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Species Ageneotettix deorum - White-whiskered Grasshopper

Ageneotettix deorum - female Ageneotettix deorum - male Ageneotettix deorum - male Ageneotettix deorum - male Ageneotettix deorum - female White-whiskered Grasshopper - Ageneotettix deorum - female Ageneotettix deorum - female White-whiskered Grasshopper - Ageneotettix deorum
Classification
Kingdom Animalia (Animals)
Phylum Arthropoda (Arthropods)
Subphylum Hexapoda (Hexapods)
Class Insecta (Insects)
Order Orthoptera (Grasshoppers, Crickets, Katydids)
Suborder Caelifera (Grasshoppers)
Family Acrididae (Short-horned Grasshoppers)
Subfamily Gomphocerinae (Slant-faced Grasshoppers)
No Taxon (Aulocara Group)
Genus Ageneotettix
Species deorum (White-whiskered Grasshopper)
Identification
Fairly stout-bodied small grasshopper with large rounded head, with lateral faveolae (in front of and above eyes) visible from above; antennae (almost always) white or nearly so; folded wings overlapping above, usually long, though often short in high elevation populations in Southwest; even when short, usually longer than combined length of head and pronotum, and often reaching past tip of hind femora; hind femur thick with a triangular dark spot on the middle of the top and (in adults) with "knees" usually distinctly dark.

Occasional individuals have brown antennae, especially at high elevation and toward the end of the season. It could be that cold weather can cause not only the coloring of the body, but also of the antennae to darken.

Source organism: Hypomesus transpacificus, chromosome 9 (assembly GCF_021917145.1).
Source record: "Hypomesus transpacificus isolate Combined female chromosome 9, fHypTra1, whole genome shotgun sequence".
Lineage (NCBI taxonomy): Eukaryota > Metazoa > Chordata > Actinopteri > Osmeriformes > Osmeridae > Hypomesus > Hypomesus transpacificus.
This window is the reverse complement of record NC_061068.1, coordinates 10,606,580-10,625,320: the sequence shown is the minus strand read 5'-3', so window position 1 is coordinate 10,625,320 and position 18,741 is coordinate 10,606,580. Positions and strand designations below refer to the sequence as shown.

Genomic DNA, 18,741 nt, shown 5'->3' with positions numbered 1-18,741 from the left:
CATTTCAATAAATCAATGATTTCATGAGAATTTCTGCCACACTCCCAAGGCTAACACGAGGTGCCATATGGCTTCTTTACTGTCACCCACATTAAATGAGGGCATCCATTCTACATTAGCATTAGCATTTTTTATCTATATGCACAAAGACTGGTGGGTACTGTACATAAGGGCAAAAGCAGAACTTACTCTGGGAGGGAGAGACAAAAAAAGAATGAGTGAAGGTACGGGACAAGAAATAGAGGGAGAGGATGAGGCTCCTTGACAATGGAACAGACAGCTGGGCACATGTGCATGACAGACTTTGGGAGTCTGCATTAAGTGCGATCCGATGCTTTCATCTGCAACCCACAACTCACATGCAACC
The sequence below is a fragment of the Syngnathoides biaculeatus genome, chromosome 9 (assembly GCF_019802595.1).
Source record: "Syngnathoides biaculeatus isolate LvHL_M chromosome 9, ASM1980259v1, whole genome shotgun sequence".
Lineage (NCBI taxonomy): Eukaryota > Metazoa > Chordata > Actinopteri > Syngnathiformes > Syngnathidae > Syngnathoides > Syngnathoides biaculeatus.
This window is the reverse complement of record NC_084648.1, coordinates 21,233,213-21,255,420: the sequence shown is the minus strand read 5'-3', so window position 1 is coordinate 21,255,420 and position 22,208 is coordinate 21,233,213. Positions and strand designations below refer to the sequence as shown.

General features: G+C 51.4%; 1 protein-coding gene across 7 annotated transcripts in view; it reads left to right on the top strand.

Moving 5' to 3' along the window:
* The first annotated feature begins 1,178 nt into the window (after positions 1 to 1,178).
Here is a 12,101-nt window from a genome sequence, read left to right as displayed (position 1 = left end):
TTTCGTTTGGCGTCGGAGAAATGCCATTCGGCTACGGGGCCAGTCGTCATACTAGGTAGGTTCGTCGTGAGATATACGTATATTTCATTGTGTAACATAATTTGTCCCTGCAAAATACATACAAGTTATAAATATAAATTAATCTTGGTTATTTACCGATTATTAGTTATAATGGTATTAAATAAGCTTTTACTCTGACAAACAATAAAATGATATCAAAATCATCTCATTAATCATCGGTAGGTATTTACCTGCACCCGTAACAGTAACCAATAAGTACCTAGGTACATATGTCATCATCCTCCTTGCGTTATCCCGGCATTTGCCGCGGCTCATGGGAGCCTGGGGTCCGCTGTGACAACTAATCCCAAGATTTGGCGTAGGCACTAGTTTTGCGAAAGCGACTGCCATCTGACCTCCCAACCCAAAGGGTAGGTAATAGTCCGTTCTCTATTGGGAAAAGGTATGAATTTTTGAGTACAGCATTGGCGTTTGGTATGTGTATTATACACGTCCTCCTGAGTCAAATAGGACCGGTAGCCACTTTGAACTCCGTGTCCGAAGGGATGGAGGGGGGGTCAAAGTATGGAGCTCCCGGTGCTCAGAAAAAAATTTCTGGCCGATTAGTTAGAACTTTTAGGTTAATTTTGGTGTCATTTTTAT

Eupnigodes species (found in California only) are very similar, but averate a little more slender, hind tibiae often are not red, and knees of hind femora are not as dark.

Psoloessa species have the proportions of the pronotum somewhat different (notably the rear angle is usually more acute) and the lateral margins of the pronotum usually cut only once by sulci - they are most common as adults in spring (but are long-lived). Their antennae are usually darker in color.

Aulocara species have dark antennae and blue hind tibiae.

Heliaula rufa has a different color pattern and larger head, also with antennae usually darker.
Range
Wide-ranging and often common in dry short grasslands, from British Columbia to Michigan and south to Texas and northern Mexico.
Life Cycle
Overwinters as eggs in ground, hatch in spring or summer, with adults from sometime in late spring or summer until frost. Often most abundant late in summer and in autumn, but timing varies somewhat with region, climate, and from year to year.
See Also
Other species of Ageneotettix.